The beauty of exponential cell growth is that you start with one, and then the next day, you get two. … Obviously, it’s never going to be 100% efficient, but we have a lot of power in that exponential growth. If we use it appropriately, we can produce just unlimited amounts of meat.

Marie Gibbons

First, decide on the type of animal. Next, pick the cell type. Then take a small, painless biopsy, and put the cells in a solution that makes them feel like they’re still in the body. Once the cells are in this comfortable state, they’ll proliferate. One cell becomes two, two becomes four, four becomes eight, and so on. Continue until you have enough cells to make a burger, a nugget, a sausage, or a piece of bacon, then concentrate them until they bind into solid meat.

It’s all surprisingly straightforward in principle according to Marie Gibbons​, a research fellow with The Good Food Institute, who has been researching how to improve this process at Harvard Medical School. We might even see clean meat sold commercially within a year.

The real technical challenge is developing large bioreactors and cheap solutions so that we can make huge volumes and drive down costs.

This interview covers the science and technology involved at each stage of clean meat production, the challenges and opportunities that face cutting-edge researchers like Marie, and how you could become one of them.

Marie’s research focuses on turkey cells. But as she explains, with clean meat the possibilities extend well beyond those of traditional meat. Chicken, cow, pig, but also panda – and even dinosaurs could be on the menus of the future.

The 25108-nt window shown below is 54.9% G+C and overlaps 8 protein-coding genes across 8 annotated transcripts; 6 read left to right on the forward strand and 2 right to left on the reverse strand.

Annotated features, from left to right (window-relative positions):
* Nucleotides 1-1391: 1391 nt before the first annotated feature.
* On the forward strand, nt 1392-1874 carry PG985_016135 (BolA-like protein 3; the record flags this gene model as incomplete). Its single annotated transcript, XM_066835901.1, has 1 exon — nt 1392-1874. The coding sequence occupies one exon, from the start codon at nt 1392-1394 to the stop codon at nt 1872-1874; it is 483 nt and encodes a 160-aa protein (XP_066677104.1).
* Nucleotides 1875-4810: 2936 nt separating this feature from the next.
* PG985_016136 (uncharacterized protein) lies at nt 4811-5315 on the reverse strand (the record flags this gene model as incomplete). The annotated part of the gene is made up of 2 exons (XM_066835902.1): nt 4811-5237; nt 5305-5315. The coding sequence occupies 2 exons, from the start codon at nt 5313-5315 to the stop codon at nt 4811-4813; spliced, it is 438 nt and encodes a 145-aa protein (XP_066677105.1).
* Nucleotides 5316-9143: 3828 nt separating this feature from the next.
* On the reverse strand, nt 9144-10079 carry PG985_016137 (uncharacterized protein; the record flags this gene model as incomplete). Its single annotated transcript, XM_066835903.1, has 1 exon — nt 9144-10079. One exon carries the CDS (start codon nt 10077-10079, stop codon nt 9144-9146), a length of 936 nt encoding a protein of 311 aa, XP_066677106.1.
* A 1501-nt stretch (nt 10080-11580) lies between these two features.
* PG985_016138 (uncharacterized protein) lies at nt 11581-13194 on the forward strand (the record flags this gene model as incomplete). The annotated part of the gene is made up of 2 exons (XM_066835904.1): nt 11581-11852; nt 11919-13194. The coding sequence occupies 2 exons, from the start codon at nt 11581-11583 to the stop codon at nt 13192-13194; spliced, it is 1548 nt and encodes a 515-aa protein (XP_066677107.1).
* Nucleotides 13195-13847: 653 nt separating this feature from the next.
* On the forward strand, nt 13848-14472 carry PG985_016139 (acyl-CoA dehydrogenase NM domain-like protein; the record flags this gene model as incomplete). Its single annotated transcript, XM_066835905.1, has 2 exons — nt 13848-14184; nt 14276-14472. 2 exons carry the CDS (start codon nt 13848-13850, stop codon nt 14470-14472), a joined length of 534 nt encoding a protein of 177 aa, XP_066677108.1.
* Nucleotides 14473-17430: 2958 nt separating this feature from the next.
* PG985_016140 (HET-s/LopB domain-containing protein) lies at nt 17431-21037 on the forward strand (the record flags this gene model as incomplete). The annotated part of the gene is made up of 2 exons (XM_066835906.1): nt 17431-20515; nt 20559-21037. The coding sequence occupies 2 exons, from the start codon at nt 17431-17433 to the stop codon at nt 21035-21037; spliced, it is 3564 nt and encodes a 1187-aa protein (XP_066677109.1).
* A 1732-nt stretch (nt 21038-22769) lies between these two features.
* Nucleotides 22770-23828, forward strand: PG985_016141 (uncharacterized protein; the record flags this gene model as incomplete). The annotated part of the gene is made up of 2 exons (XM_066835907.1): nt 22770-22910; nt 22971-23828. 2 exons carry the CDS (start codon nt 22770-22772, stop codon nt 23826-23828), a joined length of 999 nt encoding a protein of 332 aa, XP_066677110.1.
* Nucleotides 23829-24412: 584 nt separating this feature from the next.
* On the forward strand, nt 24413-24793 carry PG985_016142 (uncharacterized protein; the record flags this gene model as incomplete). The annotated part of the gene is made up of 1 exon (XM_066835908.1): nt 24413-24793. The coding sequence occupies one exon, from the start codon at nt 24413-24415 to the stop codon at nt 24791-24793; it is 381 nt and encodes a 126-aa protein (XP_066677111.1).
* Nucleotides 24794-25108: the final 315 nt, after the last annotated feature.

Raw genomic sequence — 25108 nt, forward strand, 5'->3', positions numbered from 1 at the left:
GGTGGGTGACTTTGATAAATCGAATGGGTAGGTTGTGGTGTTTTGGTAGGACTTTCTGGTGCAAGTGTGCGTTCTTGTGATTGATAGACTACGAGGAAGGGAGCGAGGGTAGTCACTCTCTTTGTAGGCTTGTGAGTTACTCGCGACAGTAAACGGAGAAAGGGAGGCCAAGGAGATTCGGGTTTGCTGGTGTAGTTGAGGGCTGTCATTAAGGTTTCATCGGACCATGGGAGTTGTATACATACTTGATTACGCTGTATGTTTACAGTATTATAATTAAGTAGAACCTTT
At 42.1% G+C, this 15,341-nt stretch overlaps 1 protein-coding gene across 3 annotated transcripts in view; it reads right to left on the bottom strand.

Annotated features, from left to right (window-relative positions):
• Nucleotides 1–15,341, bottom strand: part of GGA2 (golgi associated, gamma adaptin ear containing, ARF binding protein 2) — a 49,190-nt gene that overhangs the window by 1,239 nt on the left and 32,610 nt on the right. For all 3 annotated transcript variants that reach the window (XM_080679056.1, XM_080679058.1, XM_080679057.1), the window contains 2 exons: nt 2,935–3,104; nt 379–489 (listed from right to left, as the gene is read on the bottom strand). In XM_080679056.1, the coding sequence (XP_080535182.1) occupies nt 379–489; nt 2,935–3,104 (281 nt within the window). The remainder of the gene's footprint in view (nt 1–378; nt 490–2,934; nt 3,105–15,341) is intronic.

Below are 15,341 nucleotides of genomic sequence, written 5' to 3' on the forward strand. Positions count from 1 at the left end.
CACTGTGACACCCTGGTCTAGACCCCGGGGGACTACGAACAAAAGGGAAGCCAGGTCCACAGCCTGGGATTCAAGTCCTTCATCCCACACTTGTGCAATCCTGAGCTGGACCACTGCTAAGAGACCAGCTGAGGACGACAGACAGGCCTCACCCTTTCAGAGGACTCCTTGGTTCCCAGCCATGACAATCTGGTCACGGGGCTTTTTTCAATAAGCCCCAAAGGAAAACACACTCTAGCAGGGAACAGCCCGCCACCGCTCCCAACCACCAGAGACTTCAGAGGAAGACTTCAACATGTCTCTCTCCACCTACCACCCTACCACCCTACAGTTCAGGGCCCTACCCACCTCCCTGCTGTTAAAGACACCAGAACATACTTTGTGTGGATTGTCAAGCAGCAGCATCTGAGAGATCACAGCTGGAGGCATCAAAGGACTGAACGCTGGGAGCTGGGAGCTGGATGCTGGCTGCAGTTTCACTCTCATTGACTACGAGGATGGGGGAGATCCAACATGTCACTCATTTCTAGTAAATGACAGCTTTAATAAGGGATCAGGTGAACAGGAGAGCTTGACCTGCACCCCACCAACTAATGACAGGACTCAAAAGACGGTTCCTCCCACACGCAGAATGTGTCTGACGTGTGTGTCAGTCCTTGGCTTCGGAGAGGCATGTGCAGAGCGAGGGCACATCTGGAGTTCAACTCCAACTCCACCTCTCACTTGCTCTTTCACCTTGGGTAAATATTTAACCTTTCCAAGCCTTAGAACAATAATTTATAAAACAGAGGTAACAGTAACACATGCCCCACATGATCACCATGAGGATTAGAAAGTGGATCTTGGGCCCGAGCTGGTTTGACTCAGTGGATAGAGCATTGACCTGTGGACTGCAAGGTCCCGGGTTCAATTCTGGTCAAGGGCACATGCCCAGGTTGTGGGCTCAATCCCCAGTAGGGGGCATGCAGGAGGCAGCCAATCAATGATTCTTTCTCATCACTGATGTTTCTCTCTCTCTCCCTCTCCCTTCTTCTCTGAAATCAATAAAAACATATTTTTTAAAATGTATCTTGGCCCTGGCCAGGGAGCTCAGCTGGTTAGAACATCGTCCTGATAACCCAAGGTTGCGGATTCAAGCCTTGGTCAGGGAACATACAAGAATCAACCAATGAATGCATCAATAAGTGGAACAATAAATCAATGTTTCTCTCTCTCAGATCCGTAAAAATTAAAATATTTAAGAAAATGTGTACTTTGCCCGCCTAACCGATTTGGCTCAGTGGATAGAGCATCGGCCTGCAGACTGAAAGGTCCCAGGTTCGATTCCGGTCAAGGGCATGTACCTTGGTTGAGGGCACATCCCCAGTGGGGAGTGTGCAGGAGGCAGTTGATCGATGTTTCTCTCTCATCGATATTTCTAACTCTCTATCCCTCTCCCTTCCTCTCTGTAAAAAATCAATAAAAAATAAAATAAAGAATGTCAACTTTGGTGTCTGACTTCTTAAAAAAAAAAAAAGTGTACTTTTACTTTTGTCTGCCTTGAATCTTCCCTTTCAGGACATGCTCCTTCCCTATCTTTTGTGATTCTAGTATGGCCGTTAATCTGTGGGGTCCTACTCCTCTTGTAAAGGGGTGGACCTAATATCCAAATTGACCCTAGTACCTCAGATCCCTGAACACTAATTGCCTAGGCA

Today’s episode is hosted by Natalie Cargill, a barrister in London with a background in animal advocacy. Natalie and Marie also discuss:

  • Why Marie switched from being a vet to developing clean meat
  • For people who want to dedicate themselves to animal welfare, how does working in clean meat fare compared to other career options? How can people get jobs in the area?
  • How did this become an established field?
  • How important is the choice of animal species and cell type in this process?
  • What are the biggest problems with current production methods?
  • Is this kind of research best done in an academic setting, a commercial setting, or a balance between the two?
  • How easy will it be to get consumer acceptance?
  • How valuable would extra funding be for cellular agriculture?
  • Can we use genetic modification to speed up the process?
  • Is it reasonable to be sceptical of the possibility of clean meat becoming financially competitive with traditional meat any time in the near future?

The 80,000 Hours podcast is produced by Keiran Harris.

Image credits: Featured image – the range of bioreactors available from Sartorius. Social share image – figure 2 from GFI’s Mapping Emerging Industries:
Opportunities in Clean Meat

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Why we have to lie to ourselves about why we do what we do, according to Prof Robin Hanson

In fact, your conscious mind is more plausibly a press secretary. You’re not the president or the king or the CEO. You aren’t in charge. You aren’t actually making the decision, the conscious part of your mind at least. You are there to make up a good explanation for what’s going on so that you can avoid the accusation that you’re violating norms.

Robin Hanson

On February 2, 1685, England’s King Charles II was struck by a sudden illness. Fortunately his physicians were the best of the best. To reassure the public they were kept abreast of the King’s treatment regimen. King Charles was made to swallow a toxic metal; had blistering agents applied to his scalp; had pigeon droppings attached to his feet; was prodded with a red-hot poker; given forty drops of ooze from “the skull of a man that was never buried”; and, finally, had crushed stones from the intestines of an East Indian goat forced down his throat. Sadly, despite these heroic efforts, he passed away the following week.